Artificial Intelligence (AI) is emerging as a potentially potent ingredient for cyber criminals’ exploits and malware attacks. On the other hand, AI is also becoming key to defending against those new threats and expanding agency capabilities.
Emerging natural language AI applications, such as ChatGPT-4, leverage artificial intelligence, deep learning, and big data to generate all manner of apps, articles, and other information-based content, as well as writing and debugging computer coding, without human intervention.
Hackers are figuring out how to leverage all those capabilities.
AI, deployed comprehensively and coherently across federal agency enterprises, can support the next-step data analytics capabilities, and foster more secure algorithms that can become integral pieces of strong cybersecurity plans, as well as more human-oriented operations.
Secured Data Is AI Key
“The cybersecurity threat from ChatGPT is just emerging, as are a host of AI-driven enterprise applications”, said Jon S. Kim, SVP of Solutions and Services at Presidio Federal, a provider of secure mission-critical custom IT products and services to the federal government. Unsecured data sources could spur federal agencies to move more securely along on their AI paths, according to Chris Maestas, Chief Executive Architect at IBM, a pioneer of AI technologies and services. IBM’s reach with AI-powered services and capabilities is long and wide, providing AI-enhanced storage, processing, and process automation.
Today, Maestas notes, the triage of incoming data has become a crucial part of using big data to run applications and secure operations. “Doing an initial scan of incoming data can reveal something that could wake up and surprise us,” said Maestas.
AI, with its digital processes including machine learning and natural language processing, can help agency security teams procure threat intelligence from millions of sources and sort through that intelligence quickly and efficiently.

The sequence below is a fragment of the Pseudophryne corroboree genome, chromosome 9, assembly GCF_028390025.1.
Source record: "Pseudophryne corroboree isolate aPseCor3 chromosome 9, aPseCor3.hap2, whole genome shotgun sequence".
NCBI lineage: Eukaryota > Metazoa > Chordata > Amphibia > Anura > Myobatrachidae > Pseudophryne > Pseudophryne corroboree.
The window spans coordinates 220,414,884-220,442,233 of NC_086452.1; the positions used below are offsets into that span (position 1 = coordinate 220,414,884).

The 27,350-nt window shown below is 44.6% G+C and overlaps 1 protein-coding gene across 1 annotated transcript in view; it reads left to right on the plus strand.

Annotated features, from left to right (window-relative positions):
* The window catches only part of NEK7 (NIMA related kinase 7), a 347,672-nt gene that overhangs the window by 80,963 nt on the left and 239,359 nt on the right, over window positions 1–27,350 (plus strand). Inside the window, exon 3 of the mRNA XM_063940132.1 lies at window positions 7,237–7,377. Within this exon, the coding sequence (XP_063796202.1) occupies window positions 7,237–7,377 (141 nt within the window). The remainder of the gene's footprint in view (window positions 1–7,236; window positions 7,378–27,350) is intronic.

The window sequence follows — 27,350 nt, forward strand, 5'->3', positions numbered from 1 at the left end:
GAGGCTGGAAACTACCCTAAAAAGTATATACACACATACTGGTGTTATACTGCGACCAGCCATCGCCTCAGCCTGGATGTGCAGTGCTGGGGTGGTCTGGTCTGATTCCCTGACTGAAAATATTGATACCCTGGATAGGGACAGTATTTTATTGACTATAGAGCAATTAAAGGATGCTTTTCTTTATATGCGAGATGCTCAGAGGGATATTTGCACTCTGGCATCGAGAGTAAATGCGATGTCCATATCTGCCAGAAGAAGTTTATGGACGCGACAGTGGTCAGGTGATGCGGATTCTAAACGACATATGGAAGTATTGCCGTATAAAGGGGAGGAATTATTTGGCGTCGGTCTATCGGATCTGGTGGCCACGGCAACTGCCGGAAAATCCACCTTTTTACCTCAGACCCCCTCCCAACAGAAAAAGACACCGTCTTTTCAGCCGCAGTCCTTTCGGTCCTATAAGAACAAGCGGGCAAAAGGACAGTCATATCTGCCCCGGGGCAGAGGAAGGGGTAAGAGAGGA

According to Maestas, efficient processing sets secure data foundations that applications draw from. Data at agencies is being generated from all manner of sources, from drones to high-speed cameras and a myriad of other devices. The data captured in those devices is placed in transient storage and tagged, then passed on to AI and other systems that use big data. Drawing data from archives can also have some security issues if it’s used to power an AI system. AI can help ensure that data is secured before it is drawn into applications.
Operationalize AI for Security
Using AI to look at incoming data consistently and automatically over long periods can turn up potential data irregularities and help secure IT operations, according to Maestas and Kim. “In security, AI can look at very long data baselines for even very minor changes, that humans can’t do,” said Kim. “AI can look for things that might go unnoticed in the big data lakes that cybersecurity needs to work from.”
That kind of application of AI capabilities is sometimes referred to as AIOps. AIOps can sharpen data, data analysis and reporting. AI can help aggregate oceans of data generated by IT infrastructure components, applications, performance monitoring tools and service ticketing systems.
“AIOps can help personnel deal with the increasing volumes of data security, including false positives” that analysis turns up, said Maestas.
AI can also help diagnose root causes of problems and automatically report them to IT and DevOps for rapid response and remediation, and even automatically resolve them without human intervention.
“Ideally,” said Maestas, “AI could help cybersecurity departments do ‘on the fly’ patching that would immediately provide protection from quickly evolving cyberthreats in an increasingly dynamic cybersecurity environment.”
Improve Everyday Processes and Services
“There are less dramatic areas where AI can help make major improvements,” said Kim. IT help desk functions and even employee training programs can leverage AI.
For instance, virtual help desk assistants using the natural language comprehension and processing capabilities inherent in AI, can tackle everyday IT questions and duties for employees, allowing them to get to other, more important tasks. “Help desks powered by AI”, said Kim, “can help sort through support tickets and even suggest or implement solutions.”
Enterprise network engineers can also tap into it to perform everyday tasks such as monitoring, support, as well as everyday manual processes, he said.
Comprehensive Platform Solutions Solve Problems
A comprehensive global data platform that harnesses AI can help make sense of data coming into enterprises and agencies, as well as secure it, according to Maestas. For example, AI incorporated into IBM’s Storage Scale platform powers its data handling capabilities for high-performance and next-generation data services. IBM Storage Scale’s high performance unstructured data management solution can connect endpoint technologies, audit incoming data and encrypt it. It can then be coupled with a data cataloging service that can do metadata tagging and deep inspection in real time, which can then be turned over to any other analytics that are necessary, according to Maestas.
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